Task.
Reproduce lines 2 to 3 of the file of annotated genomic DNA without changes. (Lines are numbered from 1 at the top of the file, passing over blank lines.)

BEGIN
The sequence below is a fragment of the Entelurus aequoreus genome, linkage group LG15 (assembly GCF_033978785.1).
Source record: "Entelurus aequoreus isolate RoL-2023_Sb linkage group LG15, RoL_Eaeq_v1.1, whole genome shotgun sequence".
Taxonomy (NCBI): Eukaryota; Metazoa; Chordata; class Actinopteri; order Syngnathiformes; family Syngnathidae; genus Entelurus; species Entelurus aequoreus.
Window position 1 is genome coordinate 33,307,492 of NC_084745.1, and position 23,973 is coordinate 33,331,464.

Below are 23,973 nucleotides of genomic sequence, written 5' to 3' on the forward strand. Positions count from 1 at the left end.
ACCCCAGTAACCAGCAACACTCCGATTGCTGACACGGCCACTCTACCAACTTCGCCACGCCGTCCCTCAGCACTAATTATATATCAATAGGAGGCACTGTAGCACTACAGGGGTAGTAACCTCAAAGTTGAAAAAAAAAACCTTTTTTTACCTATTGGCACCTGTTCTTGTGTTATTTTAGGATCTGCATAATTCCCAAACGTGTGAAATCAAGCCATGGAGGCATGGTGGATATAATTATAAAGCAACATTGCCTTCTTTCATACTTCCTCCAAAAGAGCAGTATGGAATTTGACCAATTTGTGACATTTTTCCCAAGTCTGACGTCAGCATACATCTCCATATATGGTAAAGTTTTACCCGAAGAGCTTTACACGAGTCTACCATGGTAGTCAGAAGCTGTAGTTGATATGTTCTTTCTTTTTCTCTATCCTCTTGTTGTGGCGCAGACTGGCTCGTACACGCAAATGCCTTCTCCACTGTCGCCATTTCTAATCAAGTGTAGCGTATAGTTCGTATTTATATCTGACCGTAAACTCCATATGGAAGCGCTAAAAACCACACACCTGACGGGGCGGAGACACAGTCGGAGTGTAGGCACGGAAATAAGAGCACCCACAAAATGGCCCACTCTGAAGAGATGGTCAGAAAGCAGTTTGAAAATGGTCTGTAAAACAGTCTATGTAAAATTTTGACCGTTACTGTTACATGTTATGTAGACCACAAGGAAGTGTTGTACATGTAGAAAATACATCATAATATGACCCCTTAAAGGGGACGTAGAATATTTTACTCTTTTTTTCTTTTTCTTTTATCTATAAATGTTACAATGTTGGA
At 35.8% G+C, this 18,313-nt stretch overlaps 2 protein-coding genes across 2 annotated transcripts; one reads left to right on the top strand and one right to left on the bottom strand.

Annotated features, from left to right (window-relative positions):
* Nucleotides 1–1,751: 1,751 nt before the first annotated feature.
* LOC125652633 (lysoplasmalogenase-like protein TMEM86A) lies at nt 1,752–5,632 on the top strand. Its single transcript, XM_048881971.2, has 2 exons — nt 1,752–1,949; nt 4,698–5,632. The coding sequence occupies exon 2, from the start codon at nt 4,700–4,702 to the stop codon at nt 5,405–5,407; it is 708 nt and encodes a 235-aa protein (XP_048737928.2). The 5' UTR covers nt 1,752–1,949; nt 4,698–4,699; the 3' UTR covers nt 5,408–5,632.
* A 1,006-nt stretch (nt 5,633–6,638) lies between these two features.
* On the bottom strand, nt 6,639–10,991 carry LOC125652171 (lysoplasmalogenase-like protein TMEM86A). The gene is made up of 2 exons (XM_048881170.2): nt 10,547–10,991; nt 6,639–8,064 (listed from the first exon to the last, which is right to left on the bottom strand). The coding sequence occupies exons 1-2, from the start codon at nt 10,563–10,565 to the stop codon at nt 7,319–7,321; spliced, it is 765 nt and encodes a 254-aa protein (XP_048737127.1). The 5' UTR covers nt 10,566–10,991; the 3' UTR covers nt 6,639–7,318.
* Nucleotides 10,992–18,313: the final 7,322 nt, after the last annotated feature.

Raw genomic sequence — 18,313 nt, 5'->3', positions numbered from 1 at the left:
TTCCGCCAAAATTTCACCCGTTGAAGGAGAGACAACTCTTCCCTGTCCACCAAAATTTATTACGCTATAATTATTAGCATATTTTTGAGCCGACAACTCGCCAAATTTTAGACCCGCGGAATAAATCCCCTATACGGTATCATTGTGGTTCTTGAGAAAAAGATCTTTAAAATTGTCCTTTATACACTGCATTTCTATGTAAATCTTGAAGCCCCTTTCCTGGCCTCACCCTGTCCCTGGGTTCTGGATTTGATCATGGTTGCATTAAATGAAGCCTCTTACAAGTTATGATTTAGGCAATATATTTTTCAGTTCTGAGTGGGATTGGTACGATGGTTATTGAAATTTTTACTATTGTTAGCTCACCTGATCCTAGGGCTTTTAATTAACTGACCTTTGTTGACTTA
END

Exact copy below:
Source record: "Entelurus aequoreus isolate RoL-2023_Sb linkage group LG15, RoL_Eaeq_v1.1, whole genome shotgun sequence".
Taxonomy (NCBI): Eukaryota; Metazoa; Chordata; class Actinopteri; order Syngnathiformes; family Syngnathidae; genus Entelurus; species Entelurus aequoreus.